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Socializing myself at the dog park

While I hid behind my AirPods, my confident and happy pooch just barked in the faces of dogs she wanted to play with. I’ve been learning a lot from her.

The author and his dog, Olive, on a camping trip in northern Minnesota last summer.Gabi O'Connor

My dog is a hero. Or she’s my hero, anyway. As soon as Olive was old enough to take to the dog park, I worried she might get shy around other dogs. It was part of a broader fear that my first-ever dog would somehow inherit the same social hang-ups I had as a kid.

Instead, within seconds, Olive was chasing and getting chased by several new friends, all of whom are also my heroes.

It took a couple months of admiring her ease at making friends, however, to realize that I wasn’t just comparing her with my childhood self but also with my current middle-age self. Olive will run up to dogs of interest and confidently bark in their faces. Meanwhile, I just sort of meander around the dog park, listening to podcasts. When I see interesting people there, why don’t I bark in their faces, so to speak? Is Olive really the one who needs to be socialized?

Dogs are much better than humans are at making new friends. They don’t seem to worry much about what other dogs think of them, or even to consider that other dogs are thinking of them at all. Dogs are gloriously unself-conscious. They have no idea what they even look like. (Perfect in every way.)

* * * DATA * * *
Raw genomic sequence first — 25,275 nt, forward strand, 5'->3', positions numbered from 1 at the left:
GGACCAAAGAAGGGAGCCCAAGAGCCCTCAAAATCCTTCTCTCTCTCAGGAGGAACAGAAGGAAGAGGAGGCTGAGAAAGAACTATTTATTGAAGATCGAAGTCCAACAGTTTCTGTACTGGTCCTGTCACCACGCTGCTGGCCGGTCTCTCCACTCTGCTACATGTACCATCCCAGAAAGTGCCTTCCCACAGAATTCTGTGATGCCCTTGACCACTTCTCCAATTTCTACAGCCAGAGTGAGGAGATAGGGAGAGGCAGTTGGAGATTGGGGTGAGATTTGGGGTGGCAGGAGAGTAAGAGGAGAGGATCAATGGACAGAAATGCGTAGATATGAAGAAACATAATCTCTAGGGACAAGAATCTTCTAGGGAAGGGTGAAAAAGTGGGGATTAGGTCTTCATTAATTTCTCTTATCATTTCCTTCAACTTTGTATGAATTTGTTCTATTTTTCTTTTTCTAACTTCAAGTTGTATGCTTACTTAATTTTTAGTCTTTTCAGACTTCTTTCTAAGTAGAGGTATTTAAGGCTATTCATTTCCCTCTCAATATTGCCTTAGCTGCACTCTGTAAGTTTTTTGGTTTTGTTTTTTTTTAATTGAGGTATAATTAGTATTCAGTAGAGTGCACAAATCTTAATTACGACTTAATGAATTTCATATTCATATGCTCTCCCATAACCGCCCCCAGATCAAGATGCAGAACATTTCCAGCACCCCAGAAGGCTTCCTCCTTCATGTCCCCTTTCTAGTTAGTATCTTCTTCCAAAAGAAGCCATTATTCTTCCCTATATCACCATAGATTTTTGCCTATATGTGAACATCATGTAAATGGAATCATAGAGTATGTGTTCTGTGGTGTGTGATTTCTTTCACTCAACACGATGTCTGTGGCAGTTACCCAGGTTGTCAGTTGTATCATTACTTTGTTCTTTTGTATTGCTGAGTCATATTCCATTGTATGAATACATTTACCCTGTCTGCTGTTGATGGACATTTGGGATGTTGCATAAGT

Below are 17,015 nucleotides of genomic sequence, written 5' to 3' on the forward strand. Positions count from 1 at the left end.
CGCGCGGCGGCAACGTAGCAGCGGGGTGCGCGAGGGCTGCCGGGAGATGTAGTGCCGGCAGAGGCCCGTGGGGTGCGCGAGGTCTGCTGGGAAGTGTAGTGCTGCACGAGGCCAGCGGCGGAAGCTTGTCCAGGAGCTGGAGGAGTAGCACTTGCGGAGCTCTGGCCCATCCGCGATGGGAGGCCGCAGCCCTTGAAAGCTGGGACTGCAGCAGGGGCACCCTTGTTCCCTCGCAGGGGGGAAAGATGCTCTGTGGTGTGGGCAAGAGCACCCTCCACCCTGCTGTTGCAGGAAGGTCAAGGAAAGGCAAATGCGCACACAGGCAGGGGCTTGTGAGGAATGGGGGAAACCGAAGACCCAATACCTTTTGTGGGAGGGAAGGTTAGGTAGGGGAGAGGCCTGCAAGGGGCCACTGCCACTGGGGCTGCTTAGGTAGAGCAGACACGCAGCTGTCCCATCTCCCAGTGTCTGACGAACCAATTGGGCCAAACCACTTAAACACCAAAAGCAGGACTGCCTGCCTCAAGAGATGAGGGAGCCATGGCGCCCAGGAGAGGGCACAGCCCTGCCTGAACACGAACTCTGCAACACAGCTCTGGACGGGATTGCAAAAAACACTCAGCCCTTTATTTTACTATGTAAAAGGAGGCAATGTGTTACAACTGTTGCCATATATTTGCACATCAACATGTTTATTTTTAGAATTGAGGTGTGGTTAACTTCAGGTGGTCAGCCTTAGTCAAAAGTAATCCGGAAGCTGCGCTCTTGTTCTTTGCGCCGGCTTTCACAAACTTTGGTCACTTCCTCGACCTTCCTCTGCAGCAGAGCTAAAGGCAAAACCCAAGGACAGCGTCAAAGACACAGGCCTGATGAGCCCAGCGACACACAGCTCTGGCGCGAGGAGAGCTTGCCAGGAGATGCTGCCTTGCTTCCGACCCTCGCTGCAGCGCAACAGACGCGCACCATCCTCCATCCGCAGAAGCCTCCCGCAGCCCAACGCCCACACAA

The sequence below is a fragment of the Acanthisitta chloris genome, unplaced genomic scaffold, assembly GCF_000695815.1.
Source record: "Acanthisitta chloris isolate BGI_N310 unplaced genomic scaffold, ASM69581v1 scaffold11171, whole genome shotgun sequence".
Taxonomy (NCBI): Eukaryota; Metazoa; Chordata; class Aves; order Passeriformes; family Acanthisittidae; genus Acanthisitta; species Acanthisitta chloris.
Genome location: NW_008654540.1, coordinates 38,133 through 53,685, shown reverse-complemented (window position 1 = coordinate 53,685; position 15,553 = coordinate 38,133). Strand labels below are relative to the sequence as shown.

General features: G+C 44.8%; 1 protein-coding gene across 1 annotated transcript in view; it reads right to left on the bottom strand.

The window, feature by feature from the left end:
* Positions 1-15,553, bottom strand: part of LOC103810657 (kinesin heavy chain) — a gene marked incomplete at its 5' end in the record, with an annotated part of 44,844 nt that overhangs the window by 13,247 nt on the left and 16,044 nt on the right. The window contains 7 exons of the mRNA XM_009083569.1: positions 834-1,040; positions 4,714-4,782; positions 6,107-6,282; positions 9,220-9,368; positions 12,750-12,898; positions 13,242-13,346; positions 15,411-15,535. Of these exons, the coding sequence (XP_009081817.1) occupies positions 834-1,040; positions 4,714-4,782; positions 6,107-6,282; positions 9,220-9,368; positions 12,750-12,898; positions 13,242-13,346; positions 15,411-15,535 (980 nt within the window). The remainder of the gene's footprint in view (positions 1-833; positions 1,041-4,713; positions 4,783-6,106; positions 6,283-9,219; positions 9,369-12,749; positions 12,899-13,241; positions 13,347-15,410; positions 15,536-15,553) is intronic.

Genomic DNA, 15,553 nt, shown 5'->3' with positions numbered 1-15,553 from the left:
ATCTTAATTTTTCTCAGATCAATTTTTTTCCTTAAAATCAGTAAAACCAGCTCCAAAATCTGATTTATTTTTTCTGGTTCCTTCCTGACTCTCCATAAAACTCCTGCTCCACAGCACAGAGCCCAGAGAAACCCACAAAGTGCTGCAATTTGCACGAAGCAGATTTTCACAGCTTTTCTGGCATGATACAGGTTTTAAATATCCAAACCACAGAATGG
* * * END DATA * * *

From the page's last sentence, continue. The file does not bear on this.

Dogs don’t pretend to like each other just to be polite, and when they do like each other, they’re just as genuine. No dog has ever sniffed another dog’s butt for 45 seconds sarcastically. Dogs never wag their tails as part of a facade.

When I decided to be as friendly as Olive, only with more respect for personal boundaries, I adopted an AirPod-free policy. Closed ears close you off from the world. They’re the Beware of Dog signs of the face. Besides, the finite nature of dog park interactions tends to keep small talk breezy and brief. There’s hardly any time to worry about whether my tone comes off as a little scolding when I gently correct someone misgendering my dog before one of our dogs runs off.


Dogs don’t have to learn much about one another beyond smell before becoming friends. They certainly never Zillow-stalk one another. Mainly, they just know how they feel when they play together. This is one area where I have possibly been too much like my dog. I occasionally catch myself being incurious about dog park people beyond how our pets interact. Several regulars are still cataloged in my brain as “Luna’s mom” and “Cooper’s dad” after months of regular contact.

Maybe I’ve gotten so used to vetting new people online that I stopped giving people a chance out in the wild. Sometimes, when another dog approaches Olive, its owner will ask, “Is that a friend?”

I wish I saw the world that way too.

Joe Berkowitz is an author whose most recent book is “American Cheese.” He lives in Minneapolis with his wife, their dog, and two cats. Follow him on Twitter @JoeBerkowitz.